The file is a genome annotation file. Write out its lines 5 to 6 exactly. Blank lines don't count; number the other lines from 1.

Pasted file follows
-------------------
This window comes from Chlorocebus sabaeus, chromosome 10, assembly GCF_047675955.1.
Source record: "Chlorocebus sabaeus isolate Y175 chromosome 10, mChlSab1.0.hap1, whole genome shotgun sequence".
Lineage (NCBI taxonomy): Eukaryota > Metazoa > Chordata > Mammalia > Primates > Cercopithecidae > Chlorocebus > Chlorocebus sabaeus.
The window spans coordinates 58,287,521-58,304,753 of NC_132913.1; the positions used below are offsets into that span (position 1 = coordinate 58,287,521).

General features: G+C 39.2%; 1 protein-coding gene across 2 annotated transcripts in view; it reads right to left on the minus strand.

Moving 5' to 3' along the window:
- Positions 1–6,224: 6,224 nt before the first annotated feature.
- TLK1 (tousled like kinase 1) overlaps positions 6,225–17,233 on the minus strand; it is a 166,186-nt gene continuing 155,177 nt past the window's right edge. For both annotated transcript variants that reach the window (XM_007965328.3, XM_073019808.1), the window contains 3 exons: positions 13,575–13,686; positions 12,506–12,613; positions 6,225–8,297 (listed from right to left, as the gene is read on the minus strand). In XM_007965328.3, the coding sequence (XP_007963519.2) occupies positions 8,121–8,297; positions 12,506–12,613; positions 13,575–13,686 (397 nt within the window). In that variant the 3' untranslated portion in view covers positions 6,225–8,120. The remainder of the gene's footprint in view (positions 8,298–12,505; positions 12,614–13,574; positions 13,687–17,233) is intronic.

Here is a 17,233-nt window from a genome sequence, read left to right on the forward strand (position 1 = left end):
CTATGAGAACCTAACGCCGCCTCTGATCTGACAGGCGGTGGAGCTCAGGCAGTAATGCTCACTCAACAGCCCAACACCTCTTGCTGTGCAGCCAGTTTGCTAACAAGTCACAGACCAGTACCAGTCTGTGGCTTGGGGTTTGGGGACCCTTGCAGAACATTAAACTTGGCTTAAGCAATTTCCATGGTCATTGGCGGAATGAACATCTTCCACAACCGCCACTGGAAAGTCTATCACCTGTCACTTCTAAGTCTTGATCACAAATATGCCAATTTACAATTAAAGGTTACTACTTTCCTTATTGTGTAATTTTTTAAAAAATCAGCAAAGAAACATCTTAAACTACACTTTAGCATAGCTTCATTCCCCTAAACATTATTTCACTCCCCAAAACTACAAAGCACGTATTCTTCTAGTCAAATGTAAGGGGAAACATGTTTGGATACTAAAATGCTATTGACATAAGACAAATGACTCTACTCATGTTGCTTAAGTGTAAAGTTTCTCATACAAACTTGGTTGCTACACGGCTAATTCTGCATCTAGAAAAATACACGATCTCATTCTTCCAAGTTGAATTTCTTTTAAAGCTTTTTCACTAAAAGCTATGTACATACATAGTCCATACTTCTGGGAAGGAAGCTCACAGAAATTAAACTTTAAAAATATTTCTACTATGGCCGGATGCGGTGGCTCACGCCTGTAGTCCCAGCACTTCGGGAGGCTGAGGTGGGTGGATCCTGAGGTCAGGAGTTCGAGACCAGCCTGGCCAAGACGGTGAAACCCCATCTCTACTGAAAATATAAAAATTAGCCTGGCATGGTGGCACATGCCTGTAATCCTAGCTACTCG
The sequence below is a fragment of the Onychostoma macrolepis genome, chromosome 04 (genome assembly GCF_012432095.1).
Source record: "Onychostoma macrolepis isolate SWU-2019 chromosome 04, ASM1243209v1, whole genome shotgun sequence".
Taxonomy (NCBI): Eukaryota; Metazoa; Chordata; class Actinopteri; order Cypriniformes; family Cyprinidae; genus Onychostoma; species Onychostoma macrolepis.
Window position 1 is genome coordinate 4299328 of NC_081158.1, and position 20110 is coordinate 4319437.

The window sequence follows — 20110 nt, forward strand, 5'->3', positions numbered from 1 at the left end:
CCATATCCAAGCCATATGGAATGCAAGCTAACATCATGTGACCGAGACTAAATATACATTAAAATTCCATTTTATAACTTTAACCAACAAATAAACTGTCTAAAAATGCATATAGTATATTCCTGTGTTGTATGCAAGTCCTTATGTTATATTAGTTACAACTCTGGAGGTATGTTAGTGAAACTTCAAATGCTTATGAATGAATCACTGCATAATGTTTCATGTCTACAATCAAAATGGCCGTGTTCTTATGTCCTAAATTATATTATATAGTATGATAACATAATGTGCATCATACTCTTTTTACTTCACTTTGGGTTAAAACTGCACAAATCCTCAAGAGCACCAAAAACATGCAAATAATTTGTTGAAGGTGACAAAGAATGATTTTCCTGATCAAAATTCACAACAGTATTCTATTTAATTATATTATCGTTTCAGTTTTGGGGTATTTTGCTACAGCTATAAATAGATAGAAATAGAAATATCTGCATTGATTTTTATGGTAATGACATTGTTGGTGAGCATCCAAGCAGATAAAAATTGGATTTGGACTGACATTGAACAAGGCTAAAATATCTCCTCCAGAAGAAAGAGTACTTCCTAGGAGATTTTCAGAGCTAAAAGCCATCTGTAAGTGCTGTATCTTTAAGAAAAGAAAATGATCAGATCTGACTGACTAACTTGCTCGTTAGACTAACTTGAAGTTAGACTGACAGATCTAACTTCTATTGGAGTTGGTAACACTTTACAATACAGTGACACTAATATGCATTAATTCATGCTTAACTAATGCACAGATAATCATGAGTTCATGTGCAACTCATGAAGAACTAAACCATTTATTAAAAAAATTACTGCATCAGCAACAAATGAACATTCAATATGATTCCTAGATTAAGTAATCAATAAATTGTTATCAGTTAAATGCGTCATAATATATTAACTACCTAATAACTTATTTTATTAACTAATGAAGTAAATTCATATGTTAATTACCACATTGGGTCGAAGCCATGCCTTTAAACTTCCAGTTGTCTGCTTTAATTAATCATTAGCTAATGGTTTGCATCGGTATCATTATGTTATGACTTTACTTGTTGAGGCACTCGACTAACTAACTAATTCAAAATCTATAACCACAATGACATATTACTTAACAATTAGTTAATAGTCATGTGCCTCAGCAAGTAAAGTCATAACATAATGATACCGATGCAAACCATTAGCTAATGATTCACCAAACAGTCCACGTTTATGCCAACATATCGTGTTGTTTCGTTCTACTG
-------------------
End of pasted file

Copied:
General features: G+C 39.2%; 1 protein-coding gene across 2 annotated transcripts in view; it reads right to left on the minus strand.

Moving 5' to 3' along the window: